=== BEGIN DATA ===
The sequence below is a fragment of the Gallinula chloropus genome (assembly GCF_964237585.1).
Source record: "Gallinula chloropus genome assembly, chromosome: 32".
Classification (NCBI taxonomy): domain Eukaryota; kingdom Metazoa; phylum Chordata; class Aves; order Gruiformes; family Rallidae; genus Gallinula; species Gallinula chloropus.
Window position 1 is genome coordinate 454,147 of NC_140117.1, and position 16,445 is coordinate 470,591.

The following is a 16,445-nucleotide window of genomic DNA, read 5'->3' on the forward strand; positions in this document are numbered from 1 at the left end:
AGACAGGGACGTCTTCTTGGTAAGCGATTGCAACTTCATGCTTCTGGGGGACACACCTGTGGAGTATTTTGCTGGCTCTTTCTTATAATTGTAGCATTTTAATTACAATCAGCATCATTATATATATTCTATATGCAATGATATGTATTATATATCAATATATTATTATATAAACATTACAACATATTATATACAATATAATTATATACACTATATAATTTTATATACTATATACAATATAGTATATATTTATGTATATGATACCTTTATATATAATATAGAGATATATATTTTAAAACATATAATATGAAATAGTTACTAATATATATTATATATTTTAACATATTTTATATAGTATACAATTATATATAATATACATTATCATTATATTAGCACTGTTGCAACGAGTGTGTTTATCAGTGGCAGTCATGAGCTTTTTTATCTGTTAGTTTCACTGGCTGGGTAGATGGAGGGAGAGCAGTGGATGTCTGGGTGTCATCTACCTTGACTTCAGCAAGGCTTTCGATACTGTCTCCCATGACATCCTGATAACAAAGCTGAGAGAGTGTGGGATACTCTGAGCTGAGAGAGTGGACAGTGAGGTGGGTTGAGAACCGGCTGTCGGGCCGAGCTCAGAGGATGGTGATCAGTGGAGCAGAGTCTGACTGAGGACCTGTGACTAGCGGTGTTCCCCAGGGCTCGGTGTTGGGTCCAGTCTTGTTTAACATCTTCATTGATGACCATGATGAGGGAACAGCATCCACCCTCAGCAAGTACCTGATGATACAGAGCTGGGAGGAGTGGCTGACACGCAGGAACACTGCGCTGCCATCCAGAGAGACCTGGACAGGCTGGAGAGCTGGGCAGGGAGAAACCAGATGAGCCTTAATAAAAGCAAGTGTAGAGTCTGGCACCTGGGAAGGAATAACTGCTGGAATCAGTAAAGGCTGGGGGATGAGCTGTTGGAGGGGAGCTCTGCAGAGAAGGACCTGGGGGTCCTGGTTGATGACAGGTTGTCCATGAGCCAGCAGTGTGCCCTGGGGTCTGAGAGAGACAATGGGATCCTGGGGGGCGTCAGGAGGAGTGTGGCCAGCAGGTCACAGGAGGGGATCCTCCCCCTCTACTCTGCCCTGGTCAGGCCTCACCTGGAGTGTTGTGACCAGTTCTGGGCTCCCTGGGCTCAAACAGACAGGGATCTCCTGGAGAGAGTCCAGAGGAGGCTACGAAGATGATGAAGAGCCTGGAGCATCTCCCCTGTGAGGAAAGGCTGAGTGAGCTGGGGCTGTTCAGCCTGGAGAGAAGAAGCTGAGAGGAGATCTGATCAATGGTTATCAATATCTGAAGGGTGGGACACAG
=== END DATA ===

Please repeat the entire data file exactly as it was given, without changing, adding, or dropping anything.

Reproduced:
The sequence below is a fragment of the Gallinula chloropus genome (assembly GCF_964237585.1).
Source record: "Gallinula chloropus genome assembly, chromosome: 32".
Classification (NCBI taxonomy): domain Eukaryota; kingdom Metazoa; phylum Chordata; class Aves; order Gruiformes; family Rallidae; genus Gallinula; species Gallinula chloropus.
Window position 1 is genome coordinate 454,147 of NC_140117.1, and position 16,445 is coordinate 470,591.

The following is a 16,445-nucleotide window of genomic DNA, read 5'->3' on the forward strand; positions in this document are numbered from 1 at the left end:
AGACAGGGACGTCTTCTTGGTAAGCGATTGCAACTTCATGCTTCTGGGGGACACACCTGTGGAGTATTTTGCTGGCTCTTTCTTATAATTGTAGCATTTTAATTACAATCAGCATCATTATATATATTCTATATGCAATGATATGTATTATATATCAATATATTATTATATAAACATTACAACATATTATATACAATATAATTATATACACTATATAATTTTATATACTATATACAATATAGTATATATTTATGTATATGATACCTTTATATATAATATAGAGATATATATTTTAAAACATATAATATGAAATAGTTACTAATATATATTATATATTTTAACATATTTTATATAGTATACAATTATATATAATATACATTATCATTATATTAGCACTGTTGCAACGAGTGTGTTTATCAGTGGCAGTCATGAGCTTTTTTATCTGTTAGTTTCACTGGCTGGGTAGATGGAGGGAGAGCAGTGGATGTCTGGGTGTCATCTACCTTGACTTCAGCAAGGCTTTCGATACTGTCTCCCATGACATCCTGATAACAAAGCTGAGAGAGTGTGGGATACTCTGAGCTGAGAGAGTGGACAGTGAGGTGGGTTGAGAACCGGCTGTCGGGCCGAGCTCAGAGGATGGTGATCAGTGGAGCAGAGTCTGACTGAGGACCTGTGACTAGCGGTGTTCCCCAGGGCTCGGTGTTGGGTCCAGTCTTGTTTAACATCTTCATTGATGACCATGATGAGGGAACAGCATCCACCCTCAGCAAGTACCTGATGATACAGAGCTGGGAGGAGTGGCTGACACGCAGGAACACTGCGCTGCCATCCAGAGAGACCTGGACAGGCTGGAGAGCTGGGCAGGGAGAAACCAGATGAGCCTTAATAAAAGCAAGTGTAGAGTCTGGCACCTGGGAAGGAATAACTGCTGGAATCAGTAAAGGCTGGGGGATGAGCTGTTGGAGGGGAGCTCTGCAGAGAAGGACCTGGGGGTCCTGGTTGATGACAGGTTGTCCATGAGCCAGCAGTGTGCCCTGGGGTCTGAGAGAGACAATGGGATCCTGGGGGGCGTCAGGAGGAGTGTGGCCAGCAGGTCACAGGAGGGGATCCTCCCCCTCTACTCTGCCCTGGTCAGGCCTCACCTGGAGTGTTGTGACCAGTTCTGGGCTCCCTGGGCTCAAACAGACAGGGATCTCCTGGAGAGAGTCCAGAGGAGGCTACGAAGATGATGAAGAGCCTGGAGCATCTCCCCTGTGAGGAAAGGCTGAGTGAGCTGGGGCTGTTCAGCCTGGAGAGAAGAAGCTGAGAGGAGATCTGATCAATGGTTATCAATATCTGAAGGGTGGGACACAG